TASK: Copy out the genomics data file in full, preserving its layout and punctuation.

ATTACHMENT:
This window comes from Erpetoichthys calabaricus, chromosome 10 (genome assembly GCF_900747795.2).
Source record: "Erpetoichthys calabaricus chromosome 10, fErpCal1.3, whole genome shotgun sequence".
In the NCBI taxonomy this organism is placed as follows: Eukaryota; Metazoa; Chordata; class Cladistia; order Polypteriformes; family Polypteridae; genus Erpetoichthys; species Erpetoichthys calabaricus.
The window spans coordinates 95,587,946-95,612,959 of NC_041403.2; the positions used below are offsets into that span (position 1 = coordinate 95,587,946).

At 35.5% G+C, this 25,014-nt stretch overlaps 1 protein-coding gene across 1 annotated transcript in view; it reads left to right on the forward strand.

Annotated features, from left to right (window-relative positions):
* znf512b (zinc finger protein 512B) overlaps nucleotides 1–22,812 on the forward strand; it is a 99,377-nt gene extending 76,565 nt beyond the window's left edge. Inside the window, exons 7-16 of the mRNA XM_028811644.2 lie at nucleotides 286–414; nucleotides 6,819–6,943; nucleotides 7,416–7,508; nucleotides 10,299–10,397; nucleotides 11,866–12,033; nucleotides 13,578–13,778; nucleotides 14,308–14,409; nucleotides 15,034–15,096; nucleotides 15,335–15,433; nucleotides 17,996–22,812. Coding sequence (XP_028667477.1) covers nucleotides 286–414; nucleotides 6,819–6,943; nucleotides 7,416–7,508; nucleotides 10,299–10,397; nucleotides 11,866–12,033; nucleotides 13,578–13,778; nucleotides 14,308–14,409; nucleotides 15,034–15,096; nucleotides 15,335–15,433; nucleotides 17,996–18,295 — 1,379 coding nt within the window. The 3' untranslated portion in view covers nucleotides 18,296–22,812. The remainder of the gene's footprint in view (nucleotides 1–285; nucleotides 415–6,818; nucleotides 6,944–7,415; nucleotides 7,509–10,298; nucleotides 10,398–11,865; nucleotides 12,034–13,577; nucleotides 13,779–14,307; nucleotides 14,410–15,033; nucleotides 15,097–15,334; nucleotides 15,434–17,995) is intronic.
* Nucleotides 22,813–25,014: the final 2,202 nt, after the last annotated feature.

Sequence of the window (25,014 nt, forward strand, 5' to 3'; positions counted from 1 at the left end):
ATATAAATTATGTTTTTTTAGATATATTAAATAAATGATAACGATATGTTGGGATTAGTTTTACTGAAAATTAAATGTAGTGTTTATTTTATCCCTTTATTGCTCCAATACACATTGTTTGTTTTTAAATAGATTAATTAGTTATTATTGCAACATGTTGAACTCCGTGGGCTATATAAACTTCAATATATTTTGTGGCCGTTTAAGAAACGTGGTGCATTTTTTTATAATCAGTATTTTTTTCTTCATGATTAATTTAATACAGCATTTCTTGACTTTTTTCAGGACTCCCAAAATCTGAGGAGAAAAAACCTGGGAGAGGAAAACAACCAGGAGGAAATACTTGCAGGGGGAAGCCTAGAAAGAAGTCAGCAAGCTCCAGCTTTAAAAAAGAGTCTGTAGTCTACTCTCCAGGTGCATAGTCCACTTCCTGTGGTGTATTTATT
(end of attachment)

This window comes from Erpetoichthys calabaricus, chromosome 10 (genome assembly GCF_900747795.2).
Source record: "Erpetoichthys calabaricus chromosome 10, fErpCal1.3, whole genome shotgun sequence".
In the NCBI taxonomy this organism is placed as follows: Eukaryota; Metazoa; Chordata; class Cladistia; order Polypteriformes; family Polypteridae; genus Erpetoichthys; species Erpetoichthys calabaricus.
The window spans coordinates 95,587,946-95,612,959 of NC_041403.2; the positions used below are offsets into that span (position 1 = coordinate 95,587,946).

At 35.5% G+C, this 25,014-nt stretch overlaps 1 protein-coding gene across 1 annotated transcript in view; it reads left to right on the forward strand.

Annotated features, from left to right (window-relative positions):
* znf512b (zinc finger protein 512B) overlaps nucleotides 1–22,812 on the forward strand; it is a 99,377-nt gene extending 76,565 nt beyond the window's left edge. Inside the window, exons 7-16 of the mRNA XM_028811644.2 lie at nucleotides 286–414; nucleotides 6,819–6,943; nucleotides 7,416–7,508; nucleotides 10,299–10,397; nucleotides 11,866–12,033; nucleotides 13,578–13,778; nucleotides 14,308–14,409; nucleotides 15,034–15,096; nucleotides 15,335–15,433; nucleotides 17,996–22,812. Coding sequence (XP_028667477.1) covers nucleotides 286–414; nucleotides 6,819–6,943; nucleotides 7,416–7,508; nucleotides 10,299–10,397; nucleotides 11,866–12,033; nucleotides 13,578–13,778; nucleotides 14,308–14,409; nucleotides 15,034–15,096; nucleotides 15,335–15,433; nucleotides 17,996–18,295 — 1,379 coding nt within the window. The 3' untranslated portion in view covers nucleotides 18,296–22,812. The remainder of the gene's footprint in view (nucleotides 1–285; nucleotides 415–6,818; nucleotides 6,944–7,415; nucleotides 7,509–10,298; nucleotides 10,398–11,865; nucleotides 12,034–13,577; nucleotides 13,779–14,307; nucleotides 14,410–15,033; nucleotides 15,097–15,334; nucleotides 15,434–17,995) is intronic.
* Nucleotides 22,813–25,014: the final 2,202 nt, after the last annotated feature.

Sequence of the window (25,014 nt, forward strand, 5' to 3'; positions counted from 1 at the left end):
ATATAAATTATGTTTTTTTAGATATATTAAATAAATGATAACGATATGTTGGGATTAGTTTTACTGAAAATTAAATGTAGTGTTTATTTTATCCCTTTATTGCTCCAATACACATTGTTTGTTTTTAAATAGATTAATTAGTTATTATTGCAACATGTTGAACTCCGTGGGCTATATAAACTTCAATATATTTTGTGGCCGTTTAAGAAACGTGGTGCATTTTTTTATAATCAGTATTTTTTTCTTCATGATTAATTTAATACAGCATTTCTTGACTTTTTTCAGGACTCCCAAAATCTGAGGAGAAAAAACCTGGGAGAGGAAAACAACCAGGAGGAAATACTTGCAGGGGGAAGCCTAGAAAGAAGTCAGCAAGCTCCAGCTTTAAAAAAGAGTCTGTAGTCTACTCTCCAGGTGCATAGTCCACTTCCTGTGGTGTATTTATT